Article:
An array of carbon prices

Last week my colleague Gareth Kiernan discussed the importance of what economists call allocative efficiency – ensuringthat the nation’s resources can flow into those activities where they are mostvalued.   A pre-requisite to achieving such an outcome is clear and consistentprice signals.   An area where pricing is rapidly becoming neither clear norconsistent is carbon pricing.  

In September 2007 thegovernment announced a comprehensive emissions trading scheme (ETS) in which theprice of carbon would be linked to the world market for emissions – oneunambiguous price for all producers and all consumers.   Since then othermeasures to reduce carbon emissions have also been announced.   Foremost amongstthese are the mandatory biofuels (such as ethanol or bio-diesel) requirement intransport and the almost complete ban on new thermal power stations.   There arealso other policies, some still in the developmental stage, relating to areassuch as the building code and vehicle fleet fuel economy standards.   All ofthese imply different prices on carbon and have the potential to severelydistort economic activity and reduce our standard of living.

Consider the biofuels requirement.  If the carbon price that emerges in the ETS does not lead producers to mixsome sort of biofuel with petrol or diesel, then clearly the carbon price istoo low to induce such action.   Mandating it therefore implicitly places ahigher price on carbon saved in transportation than on carbon saved in otheractivities such as heating one’s home, manufacturing cement, or producing milk.  If greater reductions in emissions than those induced by the ETS are desired bysociety, the carbon price within the ETS should be raised.   This is not just anacademic argument.   To the extent that mandatory biofuels requirements extendbeyond what the ETS carbon price would induce, we are all made poorer.   This ismanifested in higher prices, caused by more of the economy’s resources beingneeded to meet those mandated requirements than would be required to reduceemissions in some other way.      

We probably do not know preciselywhat the best means of securing greater reductions in emissions are, but that isthe prime justification for the ETS.   Consumers and producers acting in responseto one price signal are far more likely to pick the next most cost-effectivemeans of reducing emissions than arbitrary policy by government.    

Unfortunately the welfareloss doesn’t stop with artificially inflated fuel prices.   Most readers will beaware of the debate about the true costs of biofuels and the horrible effectsthese are generating around the world.   Depending on the type of biofuel, theirproduction may involve deforestation (a double negative for global warming), requirehuge volumes of water (also potentially much scarcer under climate change), consumealmost as much energy in their production as they save in petrol and diesel,and lead to higher food prices as land use changes from growing crops for foodto growing crops for making biofuels.   None of these are necessarily bad ifthey truly reflect society’s preferences, but they most certainly are bad whenthey are the result of ill-informed and capricious policy making.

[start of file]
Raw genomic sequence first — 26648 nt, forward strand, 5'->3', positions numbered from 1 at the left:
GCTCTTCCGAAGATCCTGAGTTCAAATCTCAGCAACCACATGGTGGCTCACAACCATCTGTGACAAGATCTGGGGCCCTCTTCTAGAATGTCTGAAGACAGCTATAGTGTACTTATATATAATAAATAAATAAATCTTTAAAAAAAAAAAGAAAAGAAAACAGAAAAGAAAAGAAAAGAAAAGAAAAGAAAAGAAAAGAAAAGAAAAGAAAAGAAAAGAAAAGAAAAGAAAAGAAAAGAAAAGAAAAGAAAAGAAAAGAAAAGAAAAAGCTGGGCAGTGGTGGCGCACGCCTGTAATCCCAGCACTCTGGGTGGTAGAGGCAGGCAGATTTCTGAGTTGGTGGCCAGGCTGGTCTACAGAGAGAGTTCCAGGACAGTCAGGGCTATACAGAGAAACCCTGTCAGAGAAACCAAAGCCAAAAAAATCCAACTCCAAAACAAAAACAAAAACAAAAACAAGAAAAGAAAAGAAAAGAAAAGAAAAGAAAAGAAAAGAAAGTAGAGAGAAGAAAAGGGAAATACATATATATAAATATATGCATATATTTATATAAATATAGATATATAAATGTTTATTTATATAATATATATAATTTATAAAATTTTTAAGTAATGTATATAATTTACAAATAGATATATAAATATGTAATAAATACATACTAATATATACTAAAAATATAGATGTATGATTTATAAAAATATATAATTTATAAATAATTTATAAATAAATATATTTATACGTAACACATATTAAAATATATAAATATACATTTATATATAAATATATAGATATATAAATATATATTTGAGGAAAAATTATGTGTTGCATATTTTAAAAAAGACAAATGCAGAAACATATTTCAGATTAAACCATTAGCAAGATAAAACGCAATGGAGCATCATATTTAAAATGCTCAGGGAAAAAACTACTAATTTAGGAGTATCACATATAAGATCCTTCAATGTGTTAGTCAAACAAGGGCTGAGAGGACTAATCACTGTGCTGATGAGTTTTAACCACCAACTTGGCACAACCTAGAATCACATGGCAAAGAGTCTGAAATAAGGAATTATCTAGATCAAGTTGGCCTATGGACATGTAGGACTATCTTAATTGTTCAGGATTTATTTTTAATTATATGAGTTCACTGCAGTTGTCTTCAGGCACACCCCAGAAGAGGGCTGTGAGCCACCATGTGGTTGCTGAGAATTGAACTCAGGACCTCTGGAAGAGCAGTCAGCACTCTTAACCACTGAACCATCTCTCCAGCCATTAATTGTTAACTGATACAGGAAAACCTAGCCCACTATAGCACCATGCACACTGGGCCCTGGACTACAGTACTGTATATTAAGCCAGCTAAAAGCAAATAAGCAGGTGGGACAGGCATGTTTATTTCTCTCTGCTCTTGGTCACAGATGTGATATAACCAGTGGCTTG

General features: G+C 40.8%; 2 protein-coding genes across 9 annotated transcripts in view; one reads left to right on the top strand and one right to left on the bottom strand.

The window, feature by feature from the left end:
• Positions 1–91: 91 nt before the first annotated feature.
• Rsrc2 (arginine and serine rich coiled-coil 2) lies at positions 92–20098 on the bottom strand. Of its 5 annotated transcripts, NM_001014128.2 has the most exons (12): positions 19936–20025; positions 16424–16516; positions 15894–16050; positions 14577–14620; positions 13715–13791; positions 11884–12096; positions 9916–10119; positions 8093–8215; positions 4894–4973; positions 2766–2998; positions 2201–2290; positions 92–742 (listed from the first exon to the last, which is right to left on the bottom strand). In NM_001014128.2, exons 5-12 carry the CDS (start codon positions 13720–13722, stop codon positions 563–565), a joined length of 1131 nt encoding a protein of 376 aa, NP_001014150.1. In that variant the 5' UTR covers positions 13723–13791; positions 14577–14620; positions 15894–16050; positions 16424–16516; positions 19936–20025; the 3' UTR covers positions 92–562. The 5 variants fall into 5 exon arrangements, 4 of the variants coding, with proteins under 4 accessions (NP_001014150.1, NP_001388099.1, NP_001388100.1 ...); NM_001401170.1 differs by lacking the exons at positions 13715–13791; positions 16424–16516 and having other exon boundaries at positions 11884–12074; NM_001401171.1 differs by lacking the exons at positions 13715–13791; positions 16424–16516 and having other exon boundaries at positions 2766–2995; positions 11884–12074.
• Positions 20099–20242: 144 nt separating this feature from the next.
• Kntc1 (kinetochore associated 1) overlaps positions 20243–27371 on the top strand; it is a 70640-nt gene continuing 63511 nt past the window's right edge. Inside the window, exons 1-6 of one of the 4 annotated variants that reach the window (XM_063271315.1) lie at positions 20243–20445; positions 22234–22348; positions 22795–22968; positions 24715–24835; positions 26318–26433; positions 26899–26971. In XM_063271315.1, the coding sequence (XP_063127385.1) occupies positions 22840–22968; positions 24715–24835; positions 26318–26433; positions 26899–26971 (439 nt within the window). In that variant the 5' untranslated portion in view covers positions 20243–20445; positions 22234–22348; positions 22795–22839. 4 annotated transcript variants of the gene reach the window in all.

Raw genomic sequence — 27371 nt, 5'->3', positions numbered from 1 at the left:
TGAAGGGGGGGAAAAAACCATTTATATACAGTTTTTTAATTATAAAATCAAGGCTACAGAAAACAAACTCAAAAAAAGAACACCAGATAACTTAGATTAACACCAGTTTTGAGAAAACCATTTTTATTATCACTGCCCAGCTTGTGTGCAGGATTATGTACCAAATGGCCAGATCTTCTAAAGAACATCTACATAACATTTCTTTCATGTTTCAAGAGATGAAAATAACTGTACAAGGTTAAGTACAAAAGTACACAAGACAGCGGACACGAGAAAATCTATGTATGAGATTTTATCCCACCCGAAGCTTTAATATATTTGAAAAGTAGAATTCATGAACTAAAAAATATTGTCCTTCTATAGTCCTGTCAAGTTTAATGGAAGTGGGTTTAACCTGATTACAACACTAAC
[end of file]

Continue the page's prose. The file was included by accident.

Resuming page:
Now consider the ban on newthermal generation.   Analogous arguments apply.   If the carbon price in the ETSdoes not induce sufficient generation from renewable sources such as wind andgeothermal to achieve some target reduction in emissions, the price on carbonwithin the ETS is too low.   Mandating additional renewables-based generationjust raises electricity prices by more than is necessary.   Again there arealmost certainly better ways to reduce emissions; that is, ways that don’t hitliving standards as much.   And as with biofuels, other effects can be quiteperverse.   With the right carbon price a new efficient combined cycle gas-firedpower station could produce cheaper electricity than the Huntly power station(New Zealand’s largest single source of carbon emissions) running on coal, butthat opportunity is lost under the ban.   Where is the logic?  

It has been proposed thatbuilding regulations should stipulate more insulation.   Ignoring the vexedissue of how such regulations should vary across climate zones, there is goodevidence that better insulation leads to healthier homes.   That may or may notbe sufficient reason to tighten insulation standards, but let’s not proceedalong that route on the basis of more insulation implying less demand forenergy and thus lower carbon emissions.   Once again, why are emissionsreductions achieved in home heating worth more than emission reductions achievedin some other activity?

We cannot reduce emissions ina manner that causes the least pain to our standard of living when investorsand consumers face a myriad of different prices on carbon, prices that maydiffer by a factor of ten!   The uncertainty and consequential risks around the carbonprice that will emerge from the ETS are bad enough.   Let’s not make thingsworse.   The last thing the economy needs is a whole array of carbon prices.

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